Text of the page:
May 12, 2015 | By Alec

With so many upcoming food 3D printers expected this year, such as the Foodini and the XYZPrinting  Food Printer, expectations are growing. And it looks like we can now add another very promising machine, capable of 3D printing more unusual foods such as marzipan and coming in a ‘retrofit printing head’ version as well, to our list: The Bocusini 3D printer. While only now launched on Kickstarter and hoping to start shipping in January 2016, it will definitely cause other food printing developers to nervously look over their shoulders to see what others are up to.

For while most of the 3D food printers we’ve seen so far are either simple chocolate extruders or complicated and user unfriendly prototypes, the Bocusini is shaping up to become a fascinating, easy-to-use and multipurpose device. This German-made machine has been developed by the trio Melanie, Johannes and Sebastian, who together have more than 20 years’ worth of experience in studies towards nutritional and sensorial characteristics of food and its properties. In short, they are not tinkerers, but foodies at heart, though they extensively worked together engineers, food scientists and chefs throughout the development of the Bocusini.

And that machine looks to be designed as a perfect option for the chefs and confectioners, the people that would actually be the first to adopt food 3D printers. For, as they explain, it’s going to be the world's first plug & play food printing system. ‘Bocusini is an easy-to-use open source food printing system for gastronomy, patisserie and home applications. It consists of a heated food printing head mounted to a standard 3D printer, a selection of easy to change cartridges with printable food, an intuitive user interface and the web platform with creative food designs and recipes,’ they write on their Kickstarter page. ‘It is plug & play. This makes it the perfect tool for creative chefs or confectioners as well as for creative end users.’

Key in that easy-to-use approach are convenient food cartridges that can be easily inserted into your machine. ‘The Bocusini cartridges will come in volumes of 60 ml, thus contain up to 100 g of the food product - making it really productive,’ they write. That should be more than enough for making small and fun additions to deserts and whatever you can imagine. What’s more, those food cartridges will be sold through their website, though with a bit of testing you can easily fill them yourself as well.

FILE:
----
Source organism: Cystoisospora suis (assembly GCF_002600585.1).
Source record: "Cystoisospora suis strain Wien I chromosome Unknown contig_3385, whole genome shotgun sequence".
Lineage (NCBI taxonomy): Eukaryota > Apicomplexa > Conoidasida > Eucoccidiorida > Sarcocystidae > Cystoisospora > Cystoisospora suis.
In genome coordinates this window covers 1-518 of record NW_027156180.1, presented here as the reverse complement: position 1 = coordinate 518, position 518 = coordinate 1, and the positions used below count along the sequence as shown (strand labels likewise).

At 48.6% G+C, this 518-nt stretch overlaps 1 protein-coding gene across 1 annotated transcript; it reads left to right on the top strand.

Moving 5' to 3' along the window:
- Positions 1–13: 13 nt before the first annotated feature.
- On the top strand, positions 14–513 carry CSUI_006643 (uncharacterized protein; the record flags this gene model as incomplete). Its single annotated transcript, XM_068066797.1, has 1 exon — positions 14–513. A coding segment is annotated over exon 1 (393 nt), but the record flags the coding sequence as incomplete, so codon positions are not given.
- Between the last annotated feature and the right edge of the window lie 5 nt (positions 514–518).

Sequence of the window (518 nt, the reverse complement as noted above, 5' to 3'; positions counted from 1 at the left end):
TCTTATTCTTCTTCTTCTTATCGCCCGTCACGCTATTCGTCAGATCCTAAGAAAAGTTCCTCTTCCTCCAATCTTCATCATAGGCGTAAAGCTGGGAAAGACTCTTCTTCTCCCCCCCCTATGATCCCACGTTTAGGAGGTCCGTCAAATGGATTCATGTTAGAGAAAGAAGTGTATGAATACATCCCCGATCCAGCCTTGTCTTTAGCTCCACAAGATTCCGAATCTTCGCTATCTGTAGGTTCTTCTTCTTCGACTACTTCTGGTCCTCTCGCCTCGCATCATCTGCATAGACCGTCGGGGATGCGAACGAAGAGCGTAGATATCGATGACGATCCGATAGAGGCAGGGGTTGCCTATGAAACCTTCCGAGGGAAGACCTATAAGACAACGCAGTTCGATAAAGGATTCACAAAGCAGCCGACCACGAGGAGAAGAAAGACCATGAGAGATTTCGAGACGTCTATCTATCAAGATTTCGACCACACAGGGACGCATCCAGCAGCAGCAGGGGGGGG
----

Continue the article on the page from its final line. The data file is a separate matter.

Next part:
Together with a web-based design platform that won’t require users to learn complex modeling software before being able to eat, the Bocusini is thus perfect for chefs who just want something extra with as little fuss as possible. ‘Our 3D food printing web platform will guide you through different food worlds with printable food designs, recipes, preparation and serving instructions, and downloadable templates, containing 3D print files and printing conditions,’ they say.

And what’s more, options will include just about anything you can find in kitchen. ‘So far we can successfully print more than 30 different food products. These are part of the six most important food categories: Confectionary (choci, marzipan, chewing gum, fudge, jelly), bakery products (cookie, meringue, biscuit), snack products (potato crisps, savoury snacks), fruit & vegetable Products (all kind of fruit purees, fruit sauces, fruit jellies or gelled vegetables), meat products (different pates and meat spreads) and dairy products (cream cheese or yoghurt),’ the German developers explain. We assume that any raw products will need to be baked before eating though.

But of course as this machine is still in its funding phase, the initial plan is to release cartridges filled with marzipan, chocolate and fudge, and release more over time through their website. Perhaps most interesting: they encourage users to develop their own recipes and capsules as well. ‘We will support them with instructions and recommendations. Hence you will also have the possibility to print food objects you created yourself,’ they say.

Retrofitted machines.

All this sounds pretty great for chefs and confectioners, but the 3D printing community itself shouldn’t despair. For, in addition to the complete system, Bocusini will also offer a retrofit food printer head kit that can be attached to several open source 3D printers – though currently only on the Printrbot Simple Wood, Simple Metal and the Ultimaker 2. That means you might already own your food 3D printer!

Really the only downside of this machine is that it doesn’t quite exist yet. The Bocusini is currently a working prototype, though its design needs to be improved in a few areas and its food capsules still need to be largely developed. The same can be said for its web platform. To realize this machine, a crowdfunding campaign on Kickstarter is currently ongoing to raise €30,000 (or about $33,800) by June 11 – which looks like a realistic sum to gather in pledges, especially as nearly €5,000 has already been pledged. If you’re interested in helping this machine come to life, go here. A pledge of just €250 (or $280) is enough to get your hands on a printer head kit to modify your own machine, while a complete early bird Bocusini food printer junior (with a print bed of 100 x 100 x 130 mm) can be yours for a pledge of €550 (or $620).

Full specifications for the Bocusini 3D food printer:

  • Usable for all flowable food products 
  • Volume of food capsules: 60 ml
  • Printing temperature: 20-70 °C (68-158 F)
  • Nozzle size: 0.3-2 mm
  • Working voltage: 110-230 V AC
  • WIFI controlled Open source software & hardware
  • Control by nearly any smart device without software or app installation
  • Working area for available printing systems:
  • Bocusini Junior: 100 x 100 x 130 mm
  • Bocusini Pro: 150 x 150 x 150 mm

Posted in 3D Printers


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